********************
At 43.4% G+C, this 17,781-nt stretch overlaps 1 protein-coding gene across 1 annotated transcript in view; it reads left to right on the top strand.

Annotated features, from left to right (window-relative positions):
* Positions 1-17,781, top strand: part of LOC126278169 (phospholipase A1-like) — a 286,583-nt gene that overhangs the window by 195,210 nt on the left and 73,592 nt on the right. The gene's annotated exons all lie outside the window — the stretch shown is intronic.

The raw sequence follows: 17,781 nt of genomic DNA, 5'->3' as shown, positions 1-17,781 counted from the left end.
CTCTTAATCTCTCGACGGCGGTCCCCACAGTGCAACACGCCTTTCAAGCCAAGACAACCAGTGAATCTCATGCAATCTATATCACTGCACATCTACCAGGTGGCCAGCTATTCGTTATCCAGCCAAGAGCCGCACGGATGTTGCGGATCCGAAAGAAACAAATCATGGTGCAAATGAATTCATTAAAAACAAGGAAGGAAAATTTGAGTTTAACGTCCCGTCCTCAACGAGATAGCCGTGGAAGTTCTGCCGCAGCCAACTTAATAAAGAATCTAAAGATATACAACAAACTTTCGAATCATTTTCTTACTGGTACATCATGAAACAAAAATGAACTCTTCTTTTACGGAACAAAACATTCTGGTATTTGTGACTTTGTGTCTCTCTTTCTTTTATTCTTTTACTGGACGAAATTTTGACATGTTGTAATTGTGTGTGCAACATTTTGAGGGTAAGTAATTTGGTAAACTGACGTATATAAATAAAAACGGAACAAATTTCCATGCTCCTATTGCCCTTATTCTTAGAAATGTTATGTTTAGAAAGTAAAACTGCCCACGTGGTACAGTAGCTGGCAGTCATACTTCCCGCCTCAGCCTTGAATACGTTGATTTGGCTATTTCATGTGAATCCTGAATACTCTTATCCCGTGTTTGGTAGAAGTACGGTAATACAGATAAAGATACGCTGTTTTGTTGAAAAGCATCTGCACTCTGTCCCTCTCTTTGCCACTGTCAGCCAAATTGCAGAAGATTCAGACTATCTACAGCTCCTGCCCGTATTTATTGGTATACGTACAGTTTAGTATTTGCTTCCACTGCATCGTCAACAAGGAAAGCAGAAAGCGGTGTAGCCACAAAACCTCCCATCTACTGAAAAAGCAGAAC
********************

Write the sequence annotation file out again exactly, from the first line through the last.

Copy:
At 43.4% G+C, this 17,781-nt stretch overlaps 1 protein-coding gene across 1 annotated transcript in view; it reads left to right on the top strand.

Annotated features, from left to right (window-relative positions):
* Positions 1-17,781, top strand: part of LOC126278169 (phospholipase A1-like) — a 286,583-nt gene that overhangs the window by 195,210 nt on the left and 73,592 nt on the right. The gene's annotated exons all lie outside the window — the stretch shown is intronic.

The raw sequence follows: 17,781 nt of genomic DNA, 5'->3' as shown, positions 1-17,781 counted from the left end.
CTCTTAATCTCTCGACGGCGGTCCCCACAGTGCAACACGCCTTTCAAGCCAAGACAACCAGTGAATCTCATGCAATCTATATCACTGCACATCTACCAGGTGGCCAGCTATTCGTTATCCAGCCAAGAGCCGCACGGATGTTGCGGATCCGAAAGAAACAAATCATGGTGCAAATGAATTCATTAAAAACAAGGAAGGAAAATTTGAGTTTAACGTCCCGTCCTCAACGAGATAGCCGTGGAAGTTCTGCCGCAGCCAACTTAATAAAGAATCTAAAGATATACAACAAACTTTCGAATCATTTTCTTACTGGTACATCATGAAACAAAAATGAACTCTTCTTTTACGGAACAAAACATTCTGGTATTTGTGACTTTGTGTCTCTCTTTCTTTTATTCTTTTACTGGACGAAATTTTGACATGTTGTAATTGTGTGTGCAACATTTTGAGGGTAAGTAATTTGGTAAACTGACGTATATAAATAAAAACGGAACAAATTTCCATGCTCCTATTGCCCTTATTCTTAGAAATGTTATGTTTAGAAAGTAAAACTGCCCACGTGGTACAGTAGCTGGCAGTCATACTTCCCGCCTCAGCCTTGAATACGTTGATTTGGCTATTTCATGTGAATCCTGAATACTCTTATCCCGTGTTTGGTAGAAGTACGGTAATACAGATAAAGATACGCTGTTTTGTTGAAAAGCATCTGCACTCTGTCCCTCTCTTTGCCACTGTCAGCCAAATTGCAGAAGATTCAGACTATCTACAGCTCCTGCCCGTATTTATTGGTATACGTACAGTTTAGTATTTGCTTCCACTGCATCGTCAACAAGGAAAGCAGAAAGCGGTGTAGCCACAAAACCTCCCATCTACTGAAAAAGCAGAAC